You mentioned you’d been listening to Chess for a long time – is it a favourite musical of yours?
Chess has always been a favourite of mine. I love it because it belongs to a period of openheartedness in music. I think the world is becoming more and more cynical, and the openheartedness of this score is something we can return to. The boys from ABBA always wrote stirring and emotional music, both in the band and for the stage. The story of Chess has a different resonance now, it’s a highly political story about how people of prominence can be used for political gain. It was first performed in Australia in 1990 and I think that as a country we look at politics in a different way now and have a different relationship with political information. It’s about relationships and how if you play games with human relationships there are no winners. And of course, it’s the music, that’s what brings it all together and makes it so wonderful. We have a full 24-piece orchestra for this production, and it highlights that Chess is all about celebrating the music. I’ve listened to this music all my life and I can’t wait to hear it again in the rehearsal room.

How do you think the atmosphere of the theatre will change given social distancing?
Who knows what it will be like when we open in April. Some theatres can operate at 50% capacity while others are at 80%. Safety is important and it’s my job to the get the same people in the same space safely so that they can connect with those people up there on stage telling the story. It’s surprising how easily we’ve adapted to this new world, and I think that regardless of whether you have to sit a few seats apart from people, you’ll want to connect with the story and of course the music of Chess.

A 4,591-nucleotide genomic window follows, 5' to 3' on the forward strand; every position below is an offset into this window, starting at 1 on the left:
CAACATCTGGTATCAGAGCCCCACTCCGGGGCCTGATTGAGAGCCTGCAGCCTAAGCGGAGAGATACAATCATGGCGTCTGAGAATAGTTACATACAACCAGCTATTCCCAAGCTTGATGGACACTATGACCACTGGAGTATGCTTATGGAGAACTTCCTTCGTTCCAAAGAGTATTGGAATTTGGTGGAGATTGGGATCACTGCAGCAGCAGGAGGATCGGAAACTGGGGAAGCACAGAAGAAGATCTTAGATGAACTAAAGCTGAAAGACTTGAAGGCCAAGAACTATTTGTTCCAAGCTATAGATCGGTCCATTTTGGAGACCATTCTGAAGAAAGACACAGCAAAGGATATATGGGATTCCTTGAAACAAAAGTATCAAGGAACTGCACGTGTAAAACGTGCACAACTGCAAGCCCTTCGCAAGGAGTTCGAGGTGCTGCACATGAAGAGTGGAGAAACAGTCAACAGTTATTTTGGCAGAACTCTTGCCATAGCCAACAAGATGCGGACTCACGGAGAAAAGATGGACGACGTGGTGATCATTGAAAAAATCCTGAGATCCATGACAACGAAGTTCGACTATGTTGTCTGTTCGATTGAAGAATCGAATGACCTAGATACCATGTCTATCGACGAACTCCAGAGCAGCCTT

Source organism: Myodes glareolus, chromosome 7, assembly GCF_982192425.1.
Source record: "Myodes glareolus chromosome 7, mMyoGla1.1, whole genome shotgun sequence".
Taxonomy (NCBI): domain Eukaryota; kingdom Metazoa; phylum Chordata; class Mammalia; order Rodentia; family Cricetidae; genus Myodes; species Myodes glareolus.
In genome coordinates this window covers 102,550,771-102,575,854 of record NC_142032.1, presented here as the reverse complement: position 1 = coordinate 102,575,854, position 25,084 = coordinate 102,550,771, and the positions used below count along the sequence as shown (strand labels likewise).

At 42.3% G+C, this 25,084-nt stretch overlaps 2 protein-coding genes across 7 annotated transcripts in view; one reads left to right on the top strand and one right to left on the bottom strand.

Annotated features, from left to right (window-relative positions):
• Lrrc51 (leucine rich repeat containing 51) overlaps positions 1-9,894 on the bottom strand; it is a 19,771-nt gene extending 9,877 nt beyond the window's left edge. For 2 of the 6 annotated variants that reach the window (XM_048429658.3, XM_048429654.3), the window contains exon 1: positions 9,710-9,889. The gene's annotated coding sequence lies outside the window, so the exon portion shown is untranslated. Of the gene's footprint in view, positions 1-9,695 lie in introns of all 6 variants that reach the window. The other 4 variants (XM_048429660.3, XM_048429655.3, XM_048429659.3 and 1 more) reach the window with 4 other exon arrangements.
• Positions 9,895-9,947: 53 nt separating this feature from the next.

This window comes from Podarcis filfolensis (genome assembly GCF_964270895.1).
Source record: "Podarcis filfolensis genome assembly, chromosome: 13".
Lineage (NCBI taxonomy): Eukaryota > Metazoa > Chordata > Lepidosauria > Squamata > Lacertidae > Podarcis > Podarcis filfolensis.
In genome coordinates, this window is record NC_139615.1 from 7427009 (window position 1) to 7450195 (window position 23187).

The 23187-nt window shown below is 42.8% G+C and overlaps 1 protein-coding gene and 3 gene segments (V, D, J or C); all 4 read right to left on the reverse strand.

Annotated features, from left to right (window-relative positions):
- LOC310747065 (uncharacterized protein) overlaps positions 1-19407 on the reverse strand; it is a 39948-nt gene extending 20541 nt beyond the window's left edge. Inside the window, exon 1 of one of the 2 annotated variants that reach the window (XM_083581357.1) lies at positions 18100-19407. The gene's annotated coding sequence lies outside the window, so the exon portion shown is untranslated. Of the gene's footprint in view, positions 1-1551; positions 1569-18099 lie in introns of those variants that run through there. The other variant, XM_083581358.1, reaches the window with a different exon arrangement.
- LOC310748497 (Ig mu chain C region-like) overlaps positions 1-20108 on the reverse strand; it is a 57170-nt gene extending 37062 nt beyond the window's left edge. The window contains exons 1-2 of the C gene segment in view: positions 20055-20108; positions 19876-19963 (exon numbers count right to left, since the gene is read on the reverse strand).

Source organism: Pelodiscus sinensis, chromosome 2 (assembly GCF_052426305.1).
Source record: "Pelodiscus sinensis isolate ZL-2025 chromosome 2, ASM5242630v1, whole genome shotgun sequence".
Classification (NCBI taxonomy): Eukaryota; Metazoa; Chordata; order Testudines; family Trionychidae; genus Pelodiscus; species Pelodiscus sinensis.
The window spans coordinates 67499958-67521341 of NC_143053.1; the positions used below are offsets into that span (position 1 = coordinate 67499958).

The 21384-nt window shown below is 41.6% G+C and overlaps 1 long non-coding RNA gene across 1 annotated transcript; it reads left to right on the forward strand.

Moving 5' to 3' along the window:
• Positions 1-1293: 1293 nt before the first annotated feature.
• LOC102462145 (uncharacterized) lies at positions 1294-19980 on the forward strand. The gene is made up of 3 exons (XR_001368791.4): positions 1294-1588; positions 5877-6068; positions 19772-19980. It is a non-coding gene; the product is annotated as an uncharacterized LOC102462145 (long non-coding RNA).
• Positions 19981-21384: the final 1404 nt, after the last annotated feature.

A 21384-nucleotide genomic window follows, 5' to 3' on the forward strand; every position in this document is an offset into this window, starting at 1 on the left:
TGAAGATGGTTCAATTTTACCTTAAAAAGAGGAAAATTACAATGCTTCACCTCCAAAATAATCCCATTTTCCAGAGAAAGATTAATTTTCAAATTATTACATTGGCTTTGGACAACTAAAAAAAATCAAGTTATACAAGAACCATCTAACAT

What are you most looking forward to about putting on this production?
The particular nuance of the cast. It’s not your usual suspects and it’s wonderful to hear the score in a contemporary way. I’ve researched every version of Chess over the years and I know a lot of the ghosts behind the songs. Staging it in the way we are means I can take pieces from previous productions and bring it together. What the audience will see is Chess the musical and they’ll hear the songs, but for us it’s about connecting to a really rich backstory and trying to connect in a really political world which will be lots of fun.

Event details

StoreyBoard Entertainment presents
music by Björn Ulvaeus & Benny Andersson (ABBA), lyrics by Tim Rice & Björn Ulvaeus and book by Tim Rice

Director Tyran Parke

Venue: The Regent Theatre| Collins Street, Melbourne VIC
Dates: 24 – 25 April 2021
Bookings: www.ticketmaster.com.au
Further information: www.chessmusical.info

Waitlist for the Perth performances in June with the Perth Symphony Orchestra via www.chessmusical.info